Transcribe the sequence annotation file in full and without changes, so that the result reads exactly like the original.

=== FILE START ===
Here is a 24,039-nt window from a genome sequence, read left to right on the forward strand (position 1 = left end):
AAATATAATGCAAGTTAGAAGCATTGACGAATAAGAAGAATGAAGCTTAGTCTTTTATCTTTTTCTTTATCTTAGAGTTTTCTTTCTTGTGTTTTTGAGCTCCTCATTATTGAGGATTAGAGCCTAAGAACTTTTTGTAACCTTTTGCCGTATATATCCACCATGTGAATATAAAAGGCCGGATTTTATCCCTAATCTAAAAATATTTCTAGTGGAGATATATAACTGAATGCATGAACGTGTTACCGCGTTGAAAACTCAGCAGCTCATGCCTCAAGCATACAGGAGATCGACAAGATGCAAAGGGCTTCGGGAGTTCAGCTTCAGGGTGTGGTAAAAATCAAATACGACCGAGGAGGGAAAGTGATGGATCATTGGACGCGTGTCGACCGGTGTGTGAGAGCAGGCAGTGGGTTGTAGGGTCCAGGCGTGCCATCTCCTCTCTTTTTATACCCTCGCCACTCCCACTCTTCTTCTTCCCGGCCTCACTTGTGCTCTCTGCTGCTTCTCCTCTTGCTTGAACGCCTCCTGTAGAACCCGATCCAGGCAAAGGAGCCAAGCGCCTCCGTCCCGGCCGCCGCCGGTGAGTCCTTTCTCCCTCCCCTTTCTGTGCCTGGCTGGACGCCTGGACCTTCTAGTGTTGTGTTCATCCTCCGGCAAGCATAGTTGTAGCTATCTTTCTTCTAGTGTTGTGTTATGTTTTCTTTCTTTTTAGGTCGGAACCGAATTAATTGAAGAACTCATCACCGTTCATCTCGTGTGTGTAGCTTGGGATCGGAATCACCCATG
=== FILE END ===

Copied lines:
Here is a 24,039-nt window from a genome sequence, read left to right on the forward strand (position 1 = left end):
AAATATAATGCAAGTTAGAAGCATTGACGAATAAGAAGAATGAAGCTTAGTCTTTTATCTTTTTCTTTATCTTAGAGTTTTCTTTCTTGTGTTTTTGAGCTCCTCATTATTGAGGATTAGAGCCTAAGAACTTTTTGTAACCTTTTGCCGTATATATCCACCATGTGAATATAAAAGGCCGGATTTTATCCCTAATCTAAAAATATTTCTAGTGGAGATATATAACTGAATGCATGAACGTGTTACCGCGTTGAAAACTCAGCAGCTCATGCCTCAAGCATACAGGAGATCGACAAGATGCAAAGGGCTTCGGGAGTTCAGCTTCAGGGTGTGGTAAAAATCAAATACGACCGAGGAGGGAAAGTGATGGATCATTGGACGCGTGTCGACCGGTGTGTGAGAGCAGGCAGTGGGTTGTAGGGTCCAGGCGTGCCATCTCCTCTCTTTTTATACCCTCGCCACTCCCACTCTTCTTCTTCCCGGCCTCACTTGTGCTCTCTGCTGCTTCTCCTCTTGCTTGAACGCCTCCTGTAGAACCCGATCCAGGCAAAGGAGCCAAGCGCCTCCGTCCCGGCCGCCGCCGGTGAGTCCTTTCTCCCTCCCCTTTCTGTGCCTGGCTGGACGCCTGGACCTTCTAGTGTTGTGTTCATCCTCCGGCAAGCATAGTTGTAGCTATCTTTCTTCTAGTGTTGTGTTATGTTTTCTTTCTTTTTAGGTCGGAACCGAATTAATTGAAGAACTCATCACCGTTCATCTCGTGTGTGTAGCTTGGGATCGGAATCACCCATG